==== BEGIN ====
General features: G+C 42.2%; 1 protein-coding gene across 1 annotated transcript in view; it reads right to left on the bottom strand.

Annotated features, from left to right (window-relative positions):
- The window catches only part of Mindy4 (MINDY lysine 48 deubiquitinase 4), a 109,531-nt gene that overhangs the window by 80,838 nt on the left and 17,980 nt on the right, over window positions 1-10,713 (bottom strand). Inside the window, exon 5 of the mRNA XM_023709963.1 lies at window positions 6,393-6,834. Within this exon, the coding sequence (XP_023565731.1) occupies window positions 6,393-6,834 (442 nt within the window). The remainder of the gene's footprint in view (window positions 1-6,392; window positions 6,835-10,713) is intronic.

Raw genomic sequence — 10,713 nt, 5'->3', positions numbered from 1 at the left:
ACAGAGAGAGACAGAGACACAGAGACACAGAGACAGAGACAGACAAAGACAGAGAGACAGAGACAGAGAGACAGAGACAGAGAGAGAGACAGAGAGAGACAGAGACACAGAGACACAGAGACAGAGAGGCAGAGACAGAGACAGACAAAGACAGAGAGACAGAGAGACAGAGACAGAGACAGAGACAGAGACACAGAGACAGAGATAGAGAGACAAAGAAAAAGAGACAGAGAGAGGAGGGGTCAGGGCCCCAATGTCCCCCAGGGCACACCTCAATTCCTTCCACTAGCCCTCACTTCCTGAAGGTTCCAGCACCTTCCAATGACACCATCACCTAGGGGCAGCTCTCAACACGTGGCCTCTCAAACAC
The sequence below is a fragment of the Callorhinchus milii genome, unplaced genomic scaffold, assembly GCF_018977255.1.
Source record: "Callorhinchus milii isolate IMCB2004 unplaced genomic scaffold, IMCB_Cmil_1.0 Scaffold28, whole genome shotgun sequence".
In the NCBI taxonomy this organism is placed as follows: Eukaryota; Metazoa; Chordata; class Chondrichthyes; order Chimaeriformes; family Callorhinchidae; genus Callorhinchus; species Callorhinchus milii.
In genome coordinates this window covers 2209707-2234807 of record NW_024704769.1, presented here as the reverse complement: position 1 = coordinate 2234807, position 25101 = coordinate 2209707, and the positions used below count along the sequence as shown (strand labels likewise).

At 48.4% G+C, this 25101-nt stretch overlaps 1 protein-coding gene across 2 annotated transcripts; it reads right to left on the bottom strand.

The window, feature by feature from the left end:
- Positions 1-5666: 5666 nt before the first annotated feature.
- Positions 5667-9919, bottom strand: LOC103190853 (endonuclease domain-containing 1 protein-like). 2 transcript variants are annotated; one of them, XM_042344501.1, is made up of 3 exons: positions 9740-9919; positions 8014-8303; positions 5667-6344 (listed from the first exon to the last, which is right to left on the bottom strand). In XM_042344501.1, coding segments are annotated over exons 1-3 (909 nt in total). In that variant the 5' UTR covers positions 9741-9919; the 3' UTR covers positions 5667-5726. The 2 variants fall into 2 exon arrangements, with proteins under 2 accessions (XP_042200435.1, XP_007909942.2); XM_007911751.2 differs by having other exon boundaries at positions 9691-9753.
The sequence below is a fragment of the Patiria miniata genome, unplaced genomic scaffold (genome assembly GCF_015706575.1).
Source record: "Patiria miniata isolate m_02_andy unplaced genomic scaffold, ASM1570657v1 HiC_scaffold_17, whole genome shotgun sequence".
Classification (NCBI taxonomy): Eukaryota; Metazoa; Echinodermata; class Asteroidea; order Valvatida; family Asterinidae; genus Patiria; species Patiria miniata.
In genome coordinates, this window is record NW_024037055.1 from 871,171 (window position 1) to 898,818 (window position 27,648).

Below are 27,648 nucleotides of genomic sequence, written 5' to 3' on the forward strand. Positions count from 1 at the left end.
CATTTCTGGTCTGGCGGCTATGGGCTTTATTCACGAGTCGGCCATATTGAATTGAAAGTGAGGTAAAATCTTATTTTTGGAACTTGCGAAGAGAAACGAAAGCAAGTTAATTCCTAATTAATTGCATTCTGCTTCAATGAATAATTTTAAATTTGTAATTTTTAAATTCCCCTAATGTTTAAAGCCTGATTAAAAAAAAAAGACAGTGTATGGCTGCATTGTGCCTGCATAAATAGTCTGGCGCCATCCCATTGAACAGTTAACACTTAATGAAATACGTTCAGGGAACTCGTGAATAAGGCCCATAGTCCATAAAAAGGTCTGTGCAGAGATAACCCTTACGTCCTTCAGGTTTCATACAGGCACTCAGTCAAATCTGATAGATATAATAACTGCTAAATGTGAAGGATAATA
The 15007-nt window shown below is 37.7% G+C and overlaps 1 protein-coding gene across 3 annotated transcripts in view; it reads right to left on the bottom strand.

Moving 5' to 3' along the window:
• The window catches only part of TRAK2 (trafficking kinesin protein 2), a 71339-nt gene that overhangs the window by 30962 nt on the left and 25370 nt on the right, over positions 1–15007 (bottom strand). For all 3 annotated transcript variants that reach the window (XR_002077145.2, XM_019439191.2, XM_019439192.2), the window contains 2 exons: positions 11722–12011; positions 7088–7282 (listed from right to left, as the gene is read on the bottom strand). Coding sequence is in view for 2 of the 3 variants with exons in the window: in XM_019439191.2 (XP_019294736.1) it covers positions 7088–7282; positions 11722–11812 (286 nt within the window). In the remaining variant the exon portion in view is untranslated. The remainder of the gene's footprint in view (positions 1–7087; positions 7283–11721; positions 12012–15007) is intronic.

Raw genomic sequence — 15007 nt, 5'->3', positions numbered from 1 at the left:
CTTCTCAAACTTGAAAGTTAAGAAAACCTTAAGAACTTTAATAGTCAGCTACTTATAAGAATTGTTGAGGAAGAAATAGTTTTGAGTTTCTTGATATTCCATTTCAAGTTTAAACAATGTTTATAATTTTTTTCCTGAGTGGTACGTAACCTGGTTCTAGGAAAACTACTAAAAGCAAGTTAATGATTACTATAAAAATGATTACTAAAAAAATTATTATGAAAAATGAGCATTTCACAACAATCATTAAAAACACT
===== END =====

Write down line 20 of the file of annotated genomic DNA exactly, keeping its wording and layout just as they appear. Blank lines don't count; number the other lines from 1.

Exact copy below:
The 15007-nt window shown below is 37.7% G+C and overlaps 1 protein-coding gene across 3 annotated transcripts in view; it reads right to left on the bottom strand.